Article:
# Prime Numbers, Involutions, and P ?=? NP: Some Thoughts

Let X be a subset of members from P union NP.

We know for each element x in X, x belongs to P or x belongs to NP. There exists an operator | – | such that -: X -> C such that every y in C is complex-valued, i.e. it may be represented by a + bi where a and b are integers less than or equal to n.

For each x, we may assign it a complex value in C.

Via Fourier Analysis, this Z x Z may be mapped analytically via a time-invariant function (representative of a Nash equilibrium as time passes; i.e., as time passes each “tick” of time as expressed by Fourier Analysis is representative of infinite convergence of two independent frequency waves ). This Nash equilibrium is exactly all expressible problems in classes P and NP (of which problems of these classes expressible in a formal language system are subclasses).

Therefore, since we are working within a formal language system, there are assumed to be a finite number of expressible sentences that are communicable to other individuals. After all, a brain of a human is not perfect.

Via a time-invariant involution, we may separate problems within X as a subset of P union NP as consisting of a finite number of expressible sentences with an input (singly real-valued, expressible as a “hash” of one’s spoken words) and the output encoded (singly imaginary-valued, expressible as a “hash” of one’s spoken words), with the entire “problem” handled by the “encoded” complex number C.

Therefore, P ?=? NP is not a problem in the sense that is is solvable. I propose the Church-Turing hypothesis as a basis for this following argument:

If we assume we may use a typed lambda calculus structure via “anonymous functions”, this theory seems to fit rather perfectly. Every potential input can be encoded in a hash (expressible perhaps as some sort of Unicode in binary) as well as every output (also expressible perhaps as sone sort of Unicode). This hash, since expressible using 0s and 1s, may be mapped as f: {0, 1}^n x {0, 1}^n -> Z x Z which may in turn be mapped to an arbitrary complex number. We may construct within this formal language system an invariant structure: one that represents the class of problems, that is whether a problem is in P or in NP. Specifically, problems in P run in less than exponential time (on average as number of trials for a solution goes to infinity; ideally in linear * logarithmic time) whereas problems in NP run in exponential time only (this makes sense because prime numbers are known to be distributed logarithmically as n increases — we are mapping via hashes “problems” onto a matrix representation of a complex number). This also means, if the universe is a computer simulation, it is equivalent to saying our formal language system is equivalent to computer communication since our formal language system theoretically could be modeled within a computer.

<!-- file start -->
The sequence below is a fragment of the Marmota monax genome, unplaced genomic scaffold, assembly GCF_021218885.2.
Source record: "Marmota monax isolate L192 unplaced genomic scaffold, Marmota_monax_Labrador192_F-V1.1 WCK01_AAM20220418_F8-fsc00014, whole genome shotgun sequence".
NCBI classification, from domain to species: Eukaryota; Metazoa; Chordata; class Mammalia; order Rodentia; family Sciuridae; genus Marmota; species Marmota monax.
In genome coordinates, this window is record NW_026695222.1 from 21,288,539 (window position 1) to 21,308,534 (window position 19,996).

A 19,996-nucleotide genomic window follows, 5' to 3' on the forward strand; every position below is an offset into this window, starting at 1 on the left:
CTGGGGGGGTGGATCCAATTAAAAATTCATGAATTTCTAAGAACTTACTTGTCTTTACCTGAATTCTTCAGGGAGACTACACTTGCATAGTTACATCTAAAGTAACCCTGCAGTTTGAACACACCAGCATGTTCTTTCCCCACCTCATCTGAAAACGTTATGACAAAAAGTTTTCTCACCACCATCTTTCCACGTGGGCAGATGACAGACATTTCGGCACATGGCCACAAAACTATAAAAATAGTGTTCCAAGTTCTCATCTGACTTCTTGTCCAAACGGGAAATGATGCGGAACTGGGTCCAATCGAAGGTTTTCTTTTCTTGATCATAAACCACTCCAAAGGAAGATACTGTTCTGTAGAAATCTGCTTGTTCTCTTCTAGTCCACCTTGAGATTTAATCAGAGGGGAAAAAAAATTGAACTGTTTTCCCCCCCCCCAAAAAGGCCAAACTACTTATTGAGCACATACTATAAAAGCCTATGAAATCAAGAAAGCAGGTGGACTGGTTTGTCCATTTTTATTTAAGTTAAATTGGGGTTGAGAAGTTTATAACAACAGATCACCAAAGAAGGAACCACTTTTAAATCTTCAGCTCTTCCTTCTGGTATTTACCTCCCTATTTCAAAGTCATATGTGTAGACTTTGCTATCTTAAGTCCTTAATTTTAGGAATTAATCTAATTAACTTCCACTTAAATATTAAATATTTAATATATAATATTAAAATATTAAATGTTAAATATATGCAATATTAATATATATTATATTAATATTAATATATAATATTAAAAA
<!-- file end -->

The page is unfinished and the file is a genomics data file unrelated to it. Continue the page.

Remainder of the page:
Interestingly, these matrix operations over time if assumed to be acted on randomly will, over an infinite amount of time, reach a nash equilibrium of steady-state conditions if we assume the 2^nth derivative is decreasing exponentially (as hardware systems get exponentially cheaper for exponentially more computing power) but the first derivative is always positive and increasing logarithmically (which implies that, over time, nash equilibrium will be reached within any local system if we assume the heat equation is true within the realm of all observable systems) because we may define such an involution that both splits up the problem classes P (solvable linearly) and NP (solvable at best n ln n assuming the problem is exponential in nature best solvable by binary search).

It seems clear, then, P and NP are two separate classes to describe related problems: because a problem is “checkable” in NP with respect to P if it may be checked in polynomial time O(x^n). Then, via binary search functionality within the formal language system describing the problem, the problem in NP may be optimally solved in time O(x^n * ln x), where ln x describes the fact it takes logarithmically more difficult to solve with respect to time as the checks increase which, due to advances in computing technology, become easier to solve as time passes and hardware capabilities increase.

It is only natural. With time, we will be able to solve all problems in NP as far as our computing power allows us to.

Additionally, we may use the constructs of Kappa Calculus to model all of this.

We are currently working on typing more material than this up into a formal document for all to understand and learn.

What the bloody hell are you talking about here?